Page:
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Posted July 23, 2015 by

 
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Marc Quinn – Making Waves is fascinating new documentary about a year in the life of one of the UK’s most celebrated and controversial artists, Marc Quinn. Shot by Quinn’s long time friend and collaborator, the BAFTA and Grierson documentary award winning director Gerry Fox (who made the critically acclaimed South Bank Show about Marc Quinn in 2000) Making Waves delves into the very nature of creativity, art, inspiration, fame and, following its selection in the 2014 London Film Festival, celebrates its 2015 theatrical release with a series of screenings and Q&As with both Marc and Gerry. Paula Hammond caught up with the duo in London where she quizzed Gerry about the art of making a documentary about art…

Can you tell us a little about your background?
I started making films at university. I made a couple of arts based films and I was quite interested in being a film maker. But and at that time – in the late ‘80s – there were very few places to make films in this country. One of the best places to make intellectually challenging films was the South Bank Show and I fought my way onto there. That set me on my way for about 20 years. I created a lot of television series – worked with a lot of young directors, making films that tried to be different and creative, showing art in new and exciting ways. I was there until 2008 when it ended and since then I’ve been making full length films with artists, because television has become very presenter led. It’s all about Alan Yentob’s piece on somebody but I’ve always been more interested in non presenter work.

What let you to make “Making Waves”in the first place?
Marc and I had made two films together before. One in the ‘90s one in 2000s. The one we did before, for the South Bank Show, was very theatrical, very staged. A big production. So we thought it would be quite interesting to make the opposite kind of film. This coincided with the development of new cameras which make it much easier for one person to do the whole thing. So I felt like we could do a different kind of film. Something with a handheld camera. Also, because there’s no huge investment, we thought that we’d start and see what happened.

Was it always intended to be a year in the life?
It seemed like a nice arc of a structure because really, you could go on forever. And oddly it’s quite interesting as yesterday I filmed the opening of Marc’s new show, just because there were a couple of works in it that he was working on at the end of the film and it seemed like a great idea to to put those into the context of the show. I eventually added that an end credit sequence, so that you have the sense of how the whole process keeps going and going and never stops.

As a filmmaker you obviously have your own creative ideas. Did you find that – working with another artist – your ideas clash?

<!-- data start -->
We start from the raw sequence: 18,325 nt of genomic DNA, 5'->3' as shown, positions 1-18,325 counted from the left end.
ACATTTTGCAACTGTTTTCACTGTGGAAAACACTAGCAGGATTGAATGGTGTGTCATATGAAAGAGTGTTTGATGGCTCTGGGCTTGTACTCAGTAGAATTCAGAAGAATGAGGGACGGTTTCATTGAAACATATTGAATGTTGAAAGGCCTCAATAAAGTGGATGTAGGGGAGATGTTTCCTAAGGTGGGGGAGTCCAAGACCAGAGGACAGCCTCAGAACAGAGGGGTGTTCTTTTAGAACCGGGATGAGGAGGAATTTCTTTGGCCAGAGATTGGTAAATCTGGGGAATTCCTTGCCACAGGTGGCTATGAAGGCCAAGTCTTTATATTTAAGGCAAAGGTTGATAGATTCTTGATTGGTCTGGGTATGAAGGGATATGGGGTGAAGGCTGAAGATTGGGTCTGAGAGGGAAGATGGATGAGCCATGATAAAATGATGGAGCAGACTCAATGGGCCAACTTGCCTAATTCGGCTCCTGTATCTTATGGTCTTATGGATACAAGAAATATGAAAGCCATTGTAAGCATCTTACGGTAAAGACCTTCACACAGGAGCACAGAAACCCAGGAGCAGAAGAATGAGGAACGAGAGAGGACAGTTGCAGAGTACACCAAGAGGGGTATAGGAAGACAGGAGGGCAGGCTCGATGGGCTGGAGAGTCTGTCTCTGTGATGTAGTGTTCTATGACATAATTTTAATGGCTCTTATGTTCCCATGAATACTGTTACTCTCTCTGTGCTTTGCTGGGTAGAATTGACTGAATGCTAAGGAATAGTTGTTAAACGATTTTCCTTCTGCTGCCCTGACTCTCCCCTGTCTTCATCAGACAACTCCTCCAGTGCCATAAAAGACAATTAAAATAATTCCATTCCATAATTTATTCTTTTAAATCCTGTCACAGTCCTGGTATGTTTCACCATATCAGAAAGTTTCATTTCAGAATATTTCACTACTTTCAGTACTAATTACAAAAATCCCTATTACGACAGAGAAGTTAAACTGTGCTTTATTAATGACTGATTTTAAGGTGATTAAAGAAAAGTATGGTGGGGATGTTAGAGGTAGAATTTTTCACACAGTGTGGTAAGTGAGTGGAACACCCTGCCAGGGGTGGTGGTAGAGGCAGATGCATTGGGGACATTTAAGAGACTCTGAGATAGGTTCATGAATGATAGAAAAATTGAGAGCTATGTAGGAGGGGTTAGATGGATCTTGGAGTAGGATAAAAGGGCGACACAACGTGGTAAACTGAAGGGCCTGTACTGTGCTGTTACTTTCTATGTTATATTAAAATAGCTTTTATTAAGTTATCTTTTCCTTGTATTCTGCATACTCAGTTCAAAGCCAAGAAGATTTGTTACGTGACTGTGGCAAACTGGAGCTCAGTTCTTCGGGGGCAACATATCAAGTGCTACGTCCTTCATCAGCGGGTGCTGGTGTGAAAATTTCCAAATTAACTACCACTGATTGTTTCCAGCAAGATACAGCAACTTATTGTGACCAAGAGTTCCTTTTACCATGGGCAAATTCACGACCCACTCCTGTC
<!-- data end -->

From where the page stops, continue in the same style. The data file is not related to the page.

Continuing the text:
I did much more more on the last film more, because that was more theatrical and artistic. We were using stop frame and slow motion and time lapse sequences. It was a much more stylised, creative film, so we had to collaborate artistically. But that’s the sort of thing you could never do today because film is expensive and television isn’t really commissioning art. But this is much more observational. Then, I had much more power, but now I’m just the man with the camera! However, it’s lovely to be able to do something over a much longer period with an artist and also show all the things being an artist involves … how you set up in the gallery, how you talk to all your potential buyers or museum directors… It’s all part of being an artist. It’s not just sitting in a studio.

How does it work – filming for a whole year…?
You have to find a way to tell these different narratives. There are no big stories – but there are different stories about art being made and the processes over the year – and in order to tell that you have to edit a lot of stuff. You have hours and hours of material and you edit as you go along. Otherwise it would be impossible.

The finished film is very immediate. Very informal…
It was one of the things we set out to. A lot of films about art are very highbrow, using a language that doesn’t really appeal to the vast majority. But I think people can really get a grip on this… see how powerful it is.

The release of Making Waves coincides with Marc Quinn’s major new show, TOXIC SUBLIME, at the White Cube, Bermondsey, July 15th-September 15th.

MARC QUINN – MAKING WAVES is distributed worldwide by Starline Entertainment.

 


Paula Hammond - Features Editor

 
Paula Hammond is a full-time, freelance journalist. She regularly writes for more magazines than is healthy and has over 25 books to her credit. When not frantically scribbling, she can be found indulging her passions for film, theatre, cult TV, sci-fi and real ale. If you should spot her in the pub, after five rounds rapid, she’ll be the one in the corner mumbling Ghostbusters quotes and waiting for the transporter to lock on to her signal… Email: writerpaula@icloud.com


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